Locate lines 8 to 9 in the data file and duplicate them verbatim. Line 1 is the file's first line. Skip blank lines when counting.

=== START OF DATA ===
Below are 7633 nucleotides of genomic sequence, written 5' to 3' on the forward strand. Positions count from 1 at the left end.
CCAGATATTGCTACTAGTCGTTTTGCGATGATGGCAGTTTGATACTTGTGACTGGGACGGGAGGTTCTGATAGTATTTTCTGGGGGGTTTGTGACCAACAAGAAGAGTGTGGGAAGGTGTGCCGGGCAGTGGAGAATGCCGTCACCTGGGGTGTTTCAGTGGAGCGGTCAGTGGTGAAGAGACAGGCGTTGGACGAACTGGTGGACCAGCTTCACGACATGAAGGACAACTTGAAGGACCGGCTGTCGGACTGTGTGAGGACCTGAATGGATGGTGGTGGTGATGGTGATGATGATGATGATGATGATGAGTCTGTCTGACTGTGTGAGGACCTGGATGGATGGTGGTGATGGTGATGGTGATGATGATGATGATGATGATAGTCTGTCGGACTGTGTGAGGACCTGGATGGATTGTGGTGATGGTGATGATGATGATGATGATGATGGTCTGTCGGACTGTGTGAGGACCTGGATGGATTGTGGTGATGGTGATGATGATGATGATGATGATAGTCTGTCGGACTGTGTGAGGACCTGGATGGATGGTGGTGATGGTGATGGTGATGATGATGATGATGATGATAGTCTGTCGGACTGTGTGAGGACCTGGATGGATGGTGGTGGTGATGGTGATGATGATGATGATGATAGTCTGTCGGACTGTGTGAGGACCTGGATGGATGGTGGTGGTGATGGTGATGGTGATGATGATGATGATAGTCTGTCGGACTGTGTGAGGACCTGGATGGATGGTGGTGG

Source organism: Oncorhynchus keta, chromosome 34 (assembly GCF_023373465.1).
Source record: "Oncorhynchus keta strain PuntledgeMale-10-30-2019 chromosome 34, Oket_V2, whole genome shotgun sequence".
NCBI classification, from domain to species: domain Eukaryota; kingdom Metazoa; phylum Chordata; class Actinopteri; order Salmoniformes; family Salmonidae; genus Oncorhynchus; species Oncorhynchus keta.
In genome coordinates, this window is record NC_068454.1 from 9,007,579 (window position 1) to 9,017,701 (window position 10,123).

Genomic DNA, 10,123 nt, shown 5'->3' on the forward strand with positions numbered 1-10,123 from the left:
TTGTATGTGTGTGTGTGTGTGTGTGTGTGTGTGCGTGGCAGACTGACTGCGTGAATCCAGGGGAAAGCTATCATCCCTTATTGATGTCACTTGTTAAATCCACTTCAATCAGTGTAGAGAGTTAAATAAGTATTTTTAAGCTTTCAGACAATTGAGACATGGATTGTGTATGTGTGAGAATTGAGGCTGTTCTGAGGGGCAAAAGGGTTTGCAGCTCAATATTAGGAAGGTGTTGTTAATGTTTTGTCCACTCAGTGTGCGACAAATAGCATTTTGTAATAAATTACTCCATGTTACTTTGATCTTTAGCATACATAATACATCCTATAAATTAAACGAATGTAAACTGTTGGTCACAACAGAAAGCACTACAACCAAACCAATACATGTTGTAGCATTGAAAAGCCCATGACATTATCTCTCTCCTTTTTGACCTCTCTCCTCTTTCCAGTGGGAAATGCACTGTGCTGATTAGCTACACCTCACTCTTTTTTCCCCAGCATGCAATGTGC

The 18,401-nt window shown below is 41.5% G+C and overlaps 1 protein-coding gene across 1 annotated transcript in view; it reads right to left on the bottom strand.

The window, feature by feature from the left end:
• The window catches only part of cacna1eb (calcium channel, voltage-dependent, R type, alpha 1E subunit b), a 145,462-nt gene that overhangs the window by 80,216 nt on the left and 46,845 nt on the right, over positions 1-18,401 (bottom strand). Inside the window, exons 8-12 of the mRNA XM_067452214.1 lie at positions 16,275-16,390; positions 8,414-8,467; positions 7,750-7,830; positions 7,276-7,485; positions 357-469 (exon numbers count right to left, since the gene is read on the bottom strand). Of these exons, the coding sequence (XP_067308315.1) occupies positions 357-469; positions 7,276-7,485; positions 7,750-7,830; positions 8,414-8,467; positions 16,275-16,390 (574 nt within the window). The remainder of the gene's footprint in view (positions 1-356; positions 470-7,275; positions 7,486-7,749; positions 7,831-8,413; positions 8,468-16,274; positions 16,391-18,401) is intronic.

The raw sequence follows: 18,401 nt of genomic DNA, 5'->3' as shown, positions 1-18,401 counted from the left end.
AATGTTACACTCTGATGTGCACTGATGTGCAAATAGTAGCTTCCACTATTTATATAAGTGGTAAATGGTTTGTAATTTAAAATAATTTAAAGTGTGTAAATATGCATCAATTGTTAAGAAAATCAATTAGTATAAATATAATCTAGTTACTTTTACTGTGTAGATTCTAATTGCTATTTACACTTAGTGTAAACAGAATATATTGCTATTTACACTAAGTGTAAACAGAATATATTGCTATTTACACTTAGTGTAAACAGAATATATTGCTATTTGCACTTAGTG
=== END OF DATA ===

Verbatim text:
TTGTATGTGTGTGTGTGTGTGTGTGTGTGTGTGCGTGGCAGACTGACTGCGTGAATCCAGGGGAAAGCTATCATCCCTTATTGATGTCACTTGTTAAATCCACTTCAATCAGTGTAGAGAGTTAAATAAGTATTTTTAAGCTTTCAGACAATTGAGACATGGATTGTGTATGTGTGAGAATTGAGGCTGTTCTGAGGGGCAAAAGGGTTTGCAGCTCAATATTAGGAAGGTGTTGTTAATGTTTTGTCCACTCAGTGTGCGACAAATAGCATTTTGTAATAAATTACTCCATGTTACTTTGATCTTTAGCATACATAATACATCCTATAAATTAAACGAATGTAAACTGTTGGTCACAACAGAAAGCACTACAACCAAACCAATACATGTTGTAGCATTGAAAAGCCCATGACATTATCTCTCTCCTTTTTGACCTCTCTCCTCTTTCCAGTGGGAAATGCACTGTGCTGATTAGCTACACCTCACTCTTTTTTCCCCAGCATGCAATGTGC

The 18,401-nt window shown below is 41.5% G+C and overlaps 1 protein-coding gene across 1 annotated transcript in view; it reads right to left on the bottom strand.